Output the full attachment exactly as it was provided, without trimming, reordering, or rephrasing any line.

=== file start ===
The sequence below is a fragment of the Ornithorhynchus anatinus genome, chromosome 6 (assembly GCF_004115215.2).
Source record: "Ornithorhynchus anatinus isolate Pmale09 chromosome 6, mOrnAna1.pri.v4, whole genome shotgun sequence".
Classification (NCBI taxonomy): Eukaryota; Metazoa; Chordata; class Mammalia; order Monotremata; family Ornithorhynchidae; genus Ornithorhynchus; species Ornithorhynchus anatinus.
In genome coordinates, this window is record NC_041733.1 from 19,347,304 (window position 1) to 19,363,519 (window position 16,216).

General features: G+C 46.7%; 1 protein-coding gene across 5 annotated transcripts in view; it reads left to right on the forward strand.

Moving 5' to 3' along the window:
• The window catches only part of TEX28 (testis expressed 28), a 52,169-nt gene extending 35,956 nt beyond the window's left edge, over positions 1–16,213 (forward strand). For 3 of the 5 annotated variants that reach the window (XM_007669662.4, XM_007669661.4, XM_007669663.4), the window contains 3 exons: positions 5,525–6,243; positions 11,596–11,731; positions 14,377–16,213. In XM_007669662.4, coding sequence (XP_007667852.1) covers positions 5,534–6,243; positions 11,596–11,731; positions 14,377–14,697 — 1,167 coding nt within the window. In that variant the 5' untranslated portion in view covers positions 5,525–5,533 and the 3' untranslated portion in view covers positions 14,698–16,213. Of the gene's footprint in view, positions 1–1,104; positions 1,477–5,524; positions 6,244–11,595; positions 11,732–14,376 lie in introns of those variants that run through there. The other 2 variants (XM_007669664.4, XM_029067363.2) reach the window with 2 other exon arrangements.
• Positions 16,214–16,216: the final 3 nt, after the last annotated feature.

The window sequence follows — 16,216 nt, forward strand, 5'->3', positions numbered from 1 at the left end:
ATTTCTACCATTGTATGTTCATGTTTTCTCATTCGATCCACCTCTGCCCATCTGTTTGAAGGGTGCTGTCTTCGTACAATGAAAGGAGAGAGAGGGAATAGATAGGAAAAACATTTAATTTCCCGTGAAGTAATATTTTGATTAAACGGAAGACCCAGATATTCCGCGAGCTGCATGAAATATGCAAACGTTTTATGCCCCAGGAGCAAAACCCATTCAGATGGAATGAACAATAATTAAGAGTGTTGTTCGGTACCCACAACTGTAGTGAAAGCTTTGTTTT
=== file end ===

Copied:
The sequence below is a fragment of the Ornithorhynchus anatinus genome, chromosome 6 (assembly GCF_004115215.2).
Source record: "Ornithorhynchus anatinus isolate Pmale09 chromosome 6, mOrnAna1.pri.v4, whole genome shotgun sequence".
Classification (NCBI taxonomy): Eukaryota; Metazoa; Chordata; class Mammalia; order Monotremata; family Ornithorhynchidae; genus Ornithorhynchus; species Ornithorhynchus anatinus.
In genome coordinates, this window is record NC_041733.1 from 19,347,304 (window position 1) to 19,363,519 (window position 16,216).

General features: G+C 46.7%; 1 protein-coding gene across 5 annotated transcripts in view; it reads left to right on the forward strand.

Moving 5' to 3' along the window:
• The window catches only part of TEX28 (testis expressed 28), a 52,169-nt gene extending 35,956 nt beyond the window's left edge, over positions 1–16,213 (forward strand). For 3 of the 5 annotated variants that reach the window (XM_007669662.4, XM_007669661.4, XM_007669663.4), the window contains 3 exons: positions 5,525–6,243; positions 11,596–11,731; positions 14,377–16,213. In XM_007669662.4, coding sequence (XP_007667852.1) covers positions 5,534–6,243; positions 11,596–11,731; positions 14,377–14,697 — 1,167 coding nt within the window. In that variant the 5' untranslated portion in view covers positions 5,525–5,533 and the 3' untranslated portion in view covers positions 14,698–16,213. Of the gene's footprint in view, positions 1–1,104; positions 1,477–5,524; positions 6,244–11,595; positions 11,732–14,376 lie in introns of those variants that run through there. The other 2 variants (XM_007669664.4, XM_029067363.2) reach the window with 2 other exon arrangements.
• Positions 16,214–16,216: the final 3 nt, after the last annotated feature.

The window sequence follows — 16,216 nt, forward strand, 5'->3', positions numbered from 1 at the left end:
ATTTCTACCATTGTATGTTCATGTTTTCTCATTCGATCCACCTCTGCCCATCTGTTTGAAGGGTGCTGTCTTCGTACAATGAAAGGAGAGAGAGGGAATAGATAGGAAAAACATTTAATTTCCCGTGAAGTAATATTTTGATTAAACGGAAGACCCAGATATTCCGCGAGCTGCATGAAATATGCAAACGTTTTATGCCCCAGGAGCAAAACCCATTCAGATGGAATGAACAATAATTAAGAGTGTTGTTCGGTACCCACAACTGTAGTGAAAGCTTTGTTTT